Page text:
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Levin Challenges Eric Holder to Debate Necessity of Electoral College

Michael Morris
By Michael Morris | November 15, 2016 | 3:31 PM EST

Nationally syndicated radio talk show host Mark Levin (AP Photo/AJ Mast)

On his show Monday, nationally syndicated radio talk show host Mark Levin challenged former U.S. Attorney General Eric Holder to debate the necessity of the Electoral College.

“This shmuck. This pathetic, fool,” remarked Mark Levin. “Why don’t you invite Eric Holder on the program? Maybe he doesn’t know who I am. Let’s try that, Mr. Producer. Tell him I want to debate the Electoral College with him. Tell him I say, ‘I know I’m outgunned, that he’s a genius – he was attorney general, was deputy attorney general, was a judge – I know I’m outgunned, but please come on, if we can have a little discussion about the Electoral College, just with a dumb talk show host who doesn’t know anything.’”

Levin’s comments come after Eric Holder went on to Bill Maher’s show “Real Time” and suggested that America should abolish the Electoral College.

Below is a transcript of Levin’s comments:

Levin: “See, part of the problem is, ladies and gentlemen, most classrooms in middle school and high school, most classrooms in college and even advanced degree courses, don’t explain the Electoral College. See, we jump right over the founding and, you know, right into the progressive era.

“First I want you to hear Eric Holder on “Real Time” with Bill Maher.

“Eric Holder, who was held in contempt by congress, wants to change the House of Representatives, wants to change the Electoral College. I’m telling you, folks, they hate the Constitution. They hate it.

“Cut two, go.”

Eric Holder: “Well, I’m in the process now of writing an article that says there’s a simple solution to it. We have to just abolish the Electoral College. It’s not …”

Levin: “Hear the fools in the audience?

“‘Yay! Yay! Yay!’ ‘What is it?’ ‘I don’t know. Get rid of it.’

“And this shmuck, this pathetic, fool – why don’t you invite Eric Holder on the program. Maybe he doesn’t know who I am. Let’s try that, Mr. Producer. Tell him I want to debate the Electoral College with him.

“Tell him I say, ‘I know I’m outgunned, that he’s a genius – he was attorney general, was deputy attorney general, was a judge – I know I’m outgunned, but please come on, if we can have a little discussion about the Electoral College, just with a dumb talk show host who doesn’t know anything.’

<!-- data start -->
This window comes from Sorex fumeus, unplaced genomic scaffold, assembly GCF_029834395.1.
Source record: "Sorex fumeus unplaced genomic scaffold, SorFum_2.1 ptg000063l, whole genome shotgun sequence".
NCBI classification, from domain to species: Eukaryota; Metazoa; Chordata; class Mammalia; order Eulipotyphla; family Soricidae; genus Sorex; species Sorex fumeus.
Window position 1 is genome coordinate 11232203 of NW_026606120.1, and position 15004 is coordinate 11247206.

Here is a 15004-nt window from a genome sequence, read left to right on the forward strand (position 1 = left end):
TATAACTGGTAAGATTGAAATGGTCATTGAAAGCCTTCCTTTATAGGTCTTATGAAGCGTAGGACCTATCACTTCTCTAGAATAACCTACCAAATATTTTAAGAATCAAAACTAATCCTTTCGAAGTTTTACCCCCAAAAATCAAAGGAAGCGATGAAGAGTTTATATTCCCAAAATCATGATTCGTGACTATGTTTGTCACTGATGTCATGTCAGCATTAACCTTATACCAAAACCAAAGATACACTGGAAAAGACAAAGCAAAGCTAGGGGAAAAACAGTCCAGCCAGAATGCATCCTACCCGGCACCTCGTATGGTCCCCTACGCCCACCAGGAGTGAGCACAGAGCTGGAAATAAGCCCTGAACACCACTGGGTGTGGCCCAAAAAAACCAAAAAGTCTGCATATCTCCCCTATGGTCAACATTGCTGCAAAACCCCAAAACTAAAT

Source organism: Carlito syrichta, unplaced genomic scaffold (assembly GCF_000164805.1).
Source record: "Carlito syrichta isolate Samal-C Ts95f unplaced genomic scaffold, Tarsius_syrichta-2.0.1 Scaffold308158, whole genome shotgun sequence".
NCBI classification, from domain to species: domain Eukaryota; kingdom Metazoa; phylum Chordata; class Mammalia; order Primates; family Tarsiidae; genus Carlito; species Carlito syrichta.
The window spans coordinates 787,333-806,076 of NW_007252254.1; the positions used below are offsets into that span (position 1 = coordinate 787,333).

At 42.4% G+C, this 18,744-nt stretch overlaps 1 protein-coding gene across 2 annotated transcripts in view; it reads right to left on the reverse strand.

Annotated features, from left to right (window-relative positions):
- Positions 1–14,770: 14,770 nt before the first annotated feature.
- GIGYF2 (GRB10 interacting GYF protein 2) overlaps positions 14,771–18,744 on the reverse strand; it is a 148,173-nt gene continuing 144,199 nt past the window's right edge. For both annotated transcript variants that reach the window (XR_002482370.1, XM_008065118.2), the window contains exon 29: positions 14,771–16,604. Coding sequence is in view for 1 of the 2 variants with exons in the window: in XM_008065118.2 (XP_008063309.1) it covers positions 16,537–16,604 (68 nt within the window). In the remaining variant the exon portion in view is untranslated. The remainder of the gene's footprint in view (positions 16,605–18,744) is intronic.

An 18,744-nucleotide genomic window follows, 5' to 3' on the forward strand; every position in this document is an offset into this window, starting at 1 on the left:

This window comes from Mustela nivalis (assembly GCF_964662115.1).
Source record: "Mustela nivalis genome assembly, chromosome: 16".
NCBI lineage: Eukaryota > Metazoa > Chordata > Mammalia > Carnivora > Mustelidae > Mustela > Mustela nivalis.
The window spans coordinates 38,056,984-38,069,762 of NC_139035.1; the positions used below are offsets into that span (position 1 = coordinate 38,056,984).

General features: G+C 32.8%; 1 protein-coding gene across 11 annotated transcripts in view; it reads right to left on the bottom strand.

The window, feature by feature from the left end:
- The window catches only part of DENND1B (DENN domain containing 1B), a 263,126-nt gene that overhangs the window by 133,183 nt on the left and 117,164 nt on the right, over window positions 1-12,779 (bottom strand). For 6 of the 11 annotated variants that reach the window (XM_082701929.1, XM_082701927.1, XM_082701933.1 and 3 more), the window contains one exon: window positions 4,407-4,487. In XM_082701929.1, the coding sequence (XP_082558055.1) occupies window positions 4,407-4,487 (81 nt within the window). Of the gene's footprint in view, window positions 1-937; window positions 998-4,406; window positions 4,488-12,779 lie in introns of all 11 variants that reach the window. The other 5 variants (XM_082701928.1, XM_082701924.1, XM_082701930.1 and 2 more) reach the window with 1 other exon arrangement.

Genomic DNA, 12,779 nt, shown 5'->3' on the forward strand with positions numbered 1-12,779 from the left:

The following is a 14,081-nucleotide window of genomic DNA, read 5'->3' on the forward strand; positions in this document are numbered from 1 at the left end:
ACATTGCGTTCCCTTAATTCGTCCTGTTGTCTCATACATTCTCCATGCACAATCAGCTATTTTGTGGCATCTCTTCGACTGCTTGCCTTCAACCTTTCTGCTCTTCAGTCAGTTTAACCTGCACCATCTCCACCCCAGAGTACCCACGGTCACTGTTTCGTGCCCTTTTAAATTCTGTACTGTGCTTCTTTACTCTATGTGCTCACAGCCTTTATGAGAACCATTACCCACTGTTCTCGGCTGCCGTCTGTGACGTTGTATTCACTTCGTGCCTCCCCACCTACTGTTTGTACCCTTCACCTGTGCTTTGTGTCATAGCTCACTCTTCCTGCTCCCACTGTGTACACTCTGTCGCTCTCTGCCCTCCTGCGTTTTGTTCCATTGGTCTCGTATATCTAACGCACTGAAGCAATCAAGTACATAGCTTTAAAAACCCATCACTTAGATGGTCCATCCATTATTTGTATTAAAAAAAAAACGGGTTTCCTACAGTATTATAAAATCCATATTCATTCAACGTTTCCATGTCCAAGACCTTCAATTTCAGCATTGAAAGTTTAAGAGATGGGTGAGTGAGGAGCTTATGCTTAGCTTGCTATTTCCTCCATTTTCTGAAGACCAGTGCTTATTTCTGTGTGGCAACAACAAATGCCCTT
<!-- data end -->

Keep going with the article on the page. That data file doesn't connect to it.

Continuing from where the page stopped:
“‘Right, everybody?

“Start from the top, please.

“Cut two, hat/tip Right Scoop, go.”

Eric Holder: “Well, I’m in the process now of writing an article that says there’s a simple solution to it. We have to just abolish the Electoral College.”

Levin: “So, the article will be what, three sentences long?

“Go ahead.”

Bill Maher: “But they’re not going to go along with that. And isn’t that a constitutional amendment?”

Eric Holder: “Requires a constitutional amendment.”

Bill Maher: “Well, that is some heavy lifting.”

Eric Holder: “But, alright. So it involves heavy lifting.”

Bill Maher: “Right.”

Eric Holder: “Let’s lift heavy.”

Bill Maher: “Let’s lift heavy.”

Eric Holder: “Let’s do it.”

Bill Maher: “You’re right.”

Mark Levin: “‘Yeah, let’s just, hey! Let’s do it! Yay! Yay!

“Now why do we have an Electoral College, ladies and gentlemen?

“Let’s go back to fifth grade.

“Sally, why do we have an Electoral College?

“‘Because the framers of the Constitution …’ No, that doesn’t work.

“Teddy. No, that’s a buddy of mine.

“Frank, why do we have an Electoral College?

“‘Because the framers of the Constitution didn’t believe in direct democracy.’

“Why?

“‘Because they believed in unalienable rights. And they were afraid that if, if, if we had a direct democracy, then everybody could vote to take your rights away.’

“Pretty good, Frank.

“Frank is a boy, and he self-identifies as a boy for those who are curious, by the way.

“Now, Frank.

“‘Yes?’

“Did we set up a republic or a democracy?

“‘A republic, if you can keep it.’

“So, what is this Electoral College, frank?

“‘Well, they assigned the number of electors to each state. They get at least three: one for each senator and, and one for a congressman. So a state like Delaware gets three Electoral Colleges.’

“You mean electoral votes?

“‘Yes. And then a state like California gets 1,007.’

“You mean 50-something?

“‘Right.’

“And why do they do that?

“‘Well they do that because if we just had a popular vote, and, and, and then people could vote all the time to take things away.’

“And why else?

“‘Because by having an Electoral College the states matter, so, so people are just campaigning in Los Angeles and New York and Houston and Chicago. So people are campaigning in where there’s actual farms that feed us, where there’s coal mines that keep us warm, where there’s oil and gasoline and stuff like that.’

“Correct, Frank.

“So in other words, the Electoral College actually keeps us as a cohesive nation, so we’re not factionalized – East Coast, West Coast, pretty much. So presidential candidates have to campaign in places like New Hampshire and North Dakota and even Montana and Nevada, not just California, California, California, New York, New York, New York.

“‘Yes, that’s right.’

“Oh. Isn’t that what would happen if we didn’t have an Electoral College?

“‘Yes.’

“So in other words, everybody should be represented in this presidential election, even rural areas and suburban areas – not just metropolitan, heavy populated areas. People who grow our crops, who grow crops and feed us, people who drill for oil and gas and make sure that we have heat and so-forth and electricity, those people get to be represented too.

“‘Exactly.’”

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